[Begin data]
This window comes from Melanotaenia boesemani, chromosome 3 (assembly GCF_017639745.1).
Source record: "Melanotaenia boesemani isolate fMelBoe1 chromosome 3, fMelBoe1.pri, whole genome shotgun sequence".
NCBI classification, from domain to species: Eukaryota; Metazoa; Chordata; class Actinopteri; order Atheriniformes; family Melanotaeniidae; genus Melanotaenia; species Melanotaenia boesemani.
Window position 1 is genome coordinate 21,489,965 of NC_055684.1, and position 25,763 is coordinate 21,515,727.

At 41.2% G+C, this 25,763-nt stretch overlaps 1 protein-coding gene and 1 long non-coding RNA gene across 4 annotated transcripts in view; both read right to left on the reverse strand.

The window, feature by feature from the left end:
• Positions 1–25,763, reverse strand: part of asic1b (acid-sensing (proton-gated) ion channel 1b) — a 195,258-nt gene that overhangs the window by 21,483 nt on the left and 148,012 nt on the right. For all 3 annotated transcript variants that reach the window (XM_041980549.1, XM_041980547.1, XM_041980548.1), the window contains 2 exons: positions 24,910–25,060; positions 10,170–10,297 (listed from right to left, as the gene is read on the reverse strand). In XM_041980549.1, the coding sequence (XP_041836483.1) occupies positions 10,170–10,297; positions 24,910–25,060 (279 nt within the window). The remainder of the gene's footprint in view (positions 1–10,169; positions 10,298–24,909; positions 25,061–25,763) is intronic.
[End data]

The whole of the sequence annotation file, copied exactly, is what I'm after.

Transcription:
This window comes from Melanotaenia boesemani, chromosome 3 (assembly GCF_017639745.1).
Source record: "Melanotaenia boesemani isolate fMelBoe1 chromosome 3, fMelBoe1.pri, whole genome shotgun sequence".
NCBI classification, from domain to species: Eukaryota; Metazoa; Chordata; class Actinopteri; order Atheriniformes; family Melanotaeniidae; genus Melanotaenia; species Melanotaenia boesemani.
Window position 1 is genome coordinate 21,489,965 of NC_055684.1, and position 25,763 is coordinate 21,515,727.

At 41.2% G+C, this 25,763-nt stretch overlaps 1 protein-coding gene and 1 long non-coding RNA gene across 4 annotated transcripts in view; both read right to left on the reverse strand.

The window, feature by feature from the left end:
• Positions 1–25,763, reverse strand: part of asic1b (acid-sensing (proton-gated) ion channel 1b) — a 195,258-nt gene that overhangs the window by 21,483 nt on the left and 148,012 nt on the right. For all 3 annotated transcript variants that reach the window (XM_041980549.1, XM_041980547.1, XM_041980548.1), the window contains 2 exons: positions 24,910–25,060; positions 10,170–10,297 (listed from right to left, as the gene is read on the reverse strand). In XM_041980549.1, the coding sequence (XP_041836483.1) occupies positions 10,170–10,297; positions 24,910–25,060 (279 nt within the window). The remainder of the gene's footprint in view (positions 1–10,169; positions 10,298–24,909; positions 25,061–25,763) is intronic.